The United Nations said the destructive cyclone that ravaged some areas of southeastern Africa may be the worst ever disaster to hit the southern hemisphere.
Cyclone Idai caused mass devastation throughout Mozambique, Malawi, and Zimbabwe in the past few days, leaving an unprecedented trail of destruction that caused devastating floods, ruined crops, and killed and injured thousands of people. According to The Guardian, it is estimated that more than 2.6 million people could be affected across all three countries, with the coastal city of Beira, Mozambique, experiencing over a 90 percent destruction rate. Beira, which is home to about 500,000 people, was first hit by the cyclone on Friday and has now been described as an “island in the ocean” that is nearly totally cut off.
At the time of writing, the official death tolls are set at 200 in Mozambique, 98 in Zimbabwe, and 56 in Malawi. However, these numbers are only the tip of the iceberg as the real toll may only be known in the coming months as the African countries struggle to deal with the aftermath of the catastrophe. Mozambique President Filipe Nyusi has declared three days of national mourning on Tuesday and said the country’s government is to announce a national emergency.
Houses, roads, and telegraph poles have gone submerged, some residents were left clinging on to trees for their lives, while others are stranded on houses or “new islands” that have formed, without any access to food or water. While the Mozambican and South African military and other search and rescue organizations are working tirelessly to rescue people from the air, it is hard to send supplies and teams to the devastated region because roads and bridges have been completely destroyed.
'My daughter was washed away from me'— BBC News (World) (@BBCWorld) March 19, 2019
Survivors speak about devastating floods caused by Cyclone Idai in Mozambique.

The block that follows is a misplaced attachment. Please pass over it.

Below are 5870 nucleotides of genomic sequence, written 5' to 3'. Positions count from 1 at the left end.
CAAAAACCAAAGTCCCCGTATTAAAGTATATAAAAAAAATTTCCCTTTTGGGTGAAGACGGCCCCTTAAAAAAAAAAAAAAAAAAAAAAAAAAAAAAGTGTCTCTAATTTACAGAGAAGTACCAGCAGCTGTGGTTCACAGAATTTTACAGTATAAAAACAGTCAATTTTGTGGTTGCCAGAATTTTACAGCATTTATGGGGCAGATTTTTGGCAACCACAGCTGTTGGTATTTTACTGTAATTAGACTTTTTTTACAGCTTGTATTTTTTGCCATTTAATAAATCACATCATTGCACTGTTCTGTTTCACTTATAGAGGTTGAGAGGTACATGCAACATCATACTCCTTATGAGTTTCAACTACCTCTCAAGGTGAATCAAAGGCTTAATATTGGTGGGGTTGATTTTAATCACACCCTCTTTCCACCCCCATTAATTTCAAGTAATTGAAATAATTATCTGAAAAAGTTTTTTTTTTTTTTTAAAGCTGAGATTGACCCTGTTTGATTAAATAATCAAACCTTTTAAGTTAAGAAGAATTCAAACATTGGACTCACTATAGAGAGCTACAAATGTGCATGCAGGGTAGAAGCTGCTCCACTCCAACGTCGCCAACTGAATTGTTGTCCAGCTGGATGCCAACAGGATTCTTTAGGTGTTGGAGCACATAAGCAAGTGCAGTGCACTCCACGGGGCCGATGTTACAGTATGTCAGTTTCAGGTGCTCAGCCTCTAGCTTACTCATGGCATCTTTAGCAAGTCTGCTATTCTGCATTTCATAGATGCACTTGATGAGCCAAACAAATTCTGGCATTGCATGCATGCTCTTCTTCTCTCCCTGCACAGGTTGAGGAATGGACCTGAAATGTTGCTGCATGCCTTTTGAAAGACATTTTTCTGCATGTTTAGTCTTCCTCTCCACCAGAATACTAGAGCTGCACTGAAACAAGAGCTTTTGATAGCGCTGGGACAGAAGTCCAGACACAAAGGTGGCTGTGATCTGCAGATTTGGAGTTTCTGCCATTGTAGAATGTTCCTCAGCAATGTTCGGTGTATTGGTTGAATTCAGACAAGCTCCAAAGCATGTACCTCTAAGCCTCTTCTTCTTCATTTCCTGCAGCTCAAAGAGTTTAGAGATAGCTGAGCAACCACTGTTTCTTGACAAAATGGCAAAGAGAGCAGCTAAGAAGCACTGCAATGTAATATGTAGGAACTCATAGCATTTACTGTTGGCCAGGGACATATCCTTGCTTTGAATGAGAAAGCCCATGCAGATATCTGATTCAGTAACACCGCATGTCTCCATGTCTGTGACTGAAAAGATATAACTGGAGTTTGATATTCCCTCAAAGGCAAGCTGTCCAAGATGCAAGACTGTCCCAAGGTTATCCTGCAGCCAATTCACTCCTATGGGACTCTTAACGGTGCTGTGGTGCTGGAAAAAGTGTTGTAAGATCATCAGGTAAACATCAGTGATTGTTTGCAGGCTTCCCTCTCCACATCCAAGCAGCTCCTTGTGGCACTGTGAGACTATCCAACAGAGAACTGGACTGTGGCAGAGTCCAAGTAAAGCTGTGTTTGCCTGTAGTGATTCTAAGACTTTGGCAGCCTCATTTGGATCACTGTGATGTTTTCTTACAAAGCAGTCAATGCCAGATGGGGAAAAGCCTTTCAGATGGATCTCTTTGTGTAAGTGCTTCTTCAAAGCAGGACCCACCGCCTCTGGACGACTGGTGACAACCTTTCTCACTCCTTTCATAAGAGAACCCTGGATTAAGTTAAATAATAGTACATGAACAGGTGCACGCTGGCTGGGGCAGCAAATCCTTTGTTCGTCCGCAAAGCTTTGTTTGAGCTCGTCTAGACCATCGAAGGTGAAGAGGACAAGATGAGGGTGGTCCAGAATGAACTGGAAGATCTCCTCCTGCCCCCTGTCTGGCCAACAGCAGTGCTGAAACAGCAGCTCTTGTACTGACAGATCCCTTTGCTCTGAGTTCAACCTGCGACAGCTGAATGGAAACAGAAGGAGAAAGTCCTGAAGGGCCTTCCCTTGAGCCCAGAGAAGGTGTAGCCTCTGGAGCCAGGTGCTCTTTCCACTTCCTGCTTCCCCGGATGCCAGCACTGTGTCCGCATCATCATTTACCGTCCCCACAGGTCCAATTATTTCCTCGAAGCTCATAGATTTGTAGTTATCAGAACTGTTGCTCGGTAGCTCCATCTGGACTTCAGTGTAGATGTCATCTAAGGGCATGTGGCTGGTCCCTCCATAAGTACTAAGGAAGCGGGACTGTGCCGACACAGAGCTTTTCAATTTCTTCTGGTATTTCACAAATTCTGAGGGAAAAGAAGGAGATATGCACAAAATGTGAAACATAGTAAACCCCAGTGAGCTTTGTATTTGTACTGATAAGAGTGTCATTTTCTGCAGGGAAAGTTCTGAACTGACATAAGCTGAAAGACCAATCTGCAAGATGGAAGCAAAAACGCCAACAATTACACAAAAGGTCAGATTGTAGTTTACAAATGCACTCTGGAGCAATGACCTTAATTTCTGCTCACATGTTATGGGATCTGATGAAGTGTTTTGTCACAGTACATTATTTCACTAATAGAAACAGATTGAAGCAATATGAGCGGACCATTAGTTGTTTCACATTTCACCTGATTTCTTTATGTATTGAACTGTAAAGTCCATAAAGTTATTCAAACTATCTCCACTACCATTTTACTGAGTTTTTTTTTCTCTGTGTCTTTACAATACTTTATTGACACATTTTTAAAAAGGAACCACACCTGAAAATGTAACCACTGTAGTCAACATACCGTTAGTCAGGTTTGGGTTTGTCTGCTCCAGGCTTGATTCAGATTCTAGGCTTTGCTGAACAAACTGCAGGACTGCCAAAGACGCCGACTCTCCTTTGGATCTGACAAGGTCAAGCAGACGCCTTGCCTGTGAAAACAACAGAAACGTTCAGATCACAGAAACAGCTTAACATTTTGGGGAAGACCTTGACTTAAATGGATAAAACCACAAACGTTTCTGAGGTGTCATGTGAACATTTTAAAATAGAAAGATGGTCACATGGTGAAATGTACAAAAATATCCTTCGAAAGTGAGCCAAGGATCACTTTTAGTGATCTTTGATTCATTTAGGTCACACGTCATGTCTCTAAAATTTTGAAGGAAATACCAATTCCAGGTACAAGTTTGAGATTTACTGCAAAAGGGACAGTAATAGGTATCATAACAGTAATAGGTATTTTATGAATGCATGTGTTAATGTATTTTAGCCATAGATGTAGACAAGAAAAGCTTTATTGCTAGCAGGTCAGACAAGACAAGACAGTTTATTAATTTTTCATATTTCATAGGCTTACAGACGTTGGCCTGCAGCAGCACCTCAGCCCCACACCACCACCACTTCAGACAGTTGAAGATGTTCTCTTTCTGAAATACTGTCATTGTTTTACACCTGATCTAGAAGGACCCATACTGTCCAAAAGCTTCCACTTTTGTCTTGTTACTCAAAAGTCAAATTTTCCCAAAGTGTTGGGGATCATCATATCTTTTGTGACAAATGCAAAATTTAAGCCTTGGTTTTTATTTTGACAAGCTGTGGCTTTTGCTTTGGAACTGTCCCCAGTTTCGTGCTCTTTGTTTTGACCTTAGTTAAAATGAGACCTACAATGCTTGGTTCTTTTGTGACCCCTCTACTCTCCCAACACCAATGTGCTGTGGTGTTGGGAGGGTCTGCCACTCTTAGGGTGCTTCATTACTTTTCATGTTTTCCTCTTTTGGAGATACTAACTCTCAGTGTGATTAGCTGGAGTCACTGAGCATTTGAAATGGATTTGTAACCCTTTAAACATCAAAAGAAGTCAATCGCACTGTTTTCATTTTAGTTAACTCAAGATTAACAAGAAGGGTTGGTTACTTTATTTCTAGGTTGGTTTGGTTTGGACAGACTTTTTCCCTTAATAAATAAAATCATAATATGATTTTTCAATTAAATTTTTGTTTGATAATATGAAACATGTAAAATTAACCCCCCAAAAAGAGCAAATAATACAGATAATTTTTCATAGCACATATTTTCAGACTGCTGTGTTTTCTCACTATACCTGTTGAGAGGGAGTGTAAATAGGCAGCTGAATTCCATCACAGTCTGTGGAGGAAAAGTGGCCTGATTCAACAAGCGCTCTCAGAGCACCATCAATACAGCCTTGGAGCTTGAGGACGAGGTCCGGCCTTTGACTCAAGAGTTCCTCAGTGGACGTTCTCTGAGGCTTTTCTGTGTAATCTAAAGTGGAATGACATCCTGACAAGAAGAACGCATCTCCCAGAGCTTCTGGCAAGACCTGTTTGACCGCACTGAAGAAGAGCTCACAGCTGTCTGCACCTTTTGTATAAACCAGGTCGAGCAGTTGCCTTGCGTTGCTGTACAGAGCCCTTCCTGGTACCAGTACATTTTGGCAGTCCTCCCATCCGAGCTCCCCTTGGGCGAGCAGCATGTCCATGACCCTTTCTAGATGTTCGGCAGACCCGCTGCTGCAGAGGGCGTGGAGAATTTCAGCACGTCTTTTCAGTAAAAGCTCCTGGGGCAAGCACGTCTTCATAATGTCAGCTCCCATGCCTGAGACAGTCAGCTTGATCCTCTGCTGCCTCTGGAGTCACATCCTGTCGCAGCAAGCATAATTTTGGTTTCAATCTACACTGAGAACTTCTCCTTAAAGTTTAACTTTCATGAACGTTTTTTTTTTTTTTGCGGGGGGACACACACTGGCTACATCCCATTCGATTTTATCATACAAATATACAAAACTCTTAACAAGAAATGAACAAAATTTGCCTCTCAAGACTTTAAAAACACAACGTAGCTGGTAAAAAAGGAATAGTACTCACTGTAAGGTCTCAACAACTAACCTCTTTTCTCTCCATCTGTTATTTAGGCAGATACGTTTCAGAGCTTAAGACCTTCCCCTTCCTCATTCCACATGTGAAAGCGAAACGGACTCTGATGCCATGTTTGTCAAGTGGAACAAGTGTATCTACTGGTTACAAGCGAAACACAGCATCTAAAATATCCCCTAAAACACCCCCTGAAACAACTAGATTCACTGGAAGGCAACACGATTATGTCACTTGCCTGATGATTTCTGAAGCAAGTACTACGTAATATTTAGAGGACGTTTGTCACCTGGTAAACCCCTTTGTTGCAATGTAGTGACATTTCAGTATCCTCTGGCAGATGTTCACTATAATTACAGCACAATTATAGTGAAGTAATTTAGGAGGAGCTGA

At least 1,000 people may have been killed, President Filipe Nyusi says
[tap to expand] https://t.co/SwW4rNOCJN pic.twitter.com/c1oBHEeAsa
“Sometimes we can only save two out of five; sometimes we rather drop food and go to someone else who’s in bigger danger. We just save what we can save and the others will perish,” Ian Scher, from Rescue SA, told AFP.
As reported by Africa News, at least 400,000 people were left without a home in central Mozambique alone, according to Red Cross data.
“This is the worst humanitarian crisis in Mozambique’s history,” said Jamie LeSueur, who is a part of the rescue team leading efforts in the city of Beira for the International Federation of Red Cross and Red Crescent Societies.
Pilot Rick Emenaker, who undertook a survey flight over the basin of the Buzi river, Mozambique, for Mission Aviation Fellowship, described the mission as “heartbreaking.”
“We flew over many miles of flooded land in the Buzi River basin. We saw many people stranded on rooftops surrounded by kilometers of water. It was difficult to comprehend and think about that probably many have perished,” Emenaker said.
Families and loved ones will have to wait for more details to emerge, now that mobile network Movitel has been restored and flights are slowly making their way in and out of the country.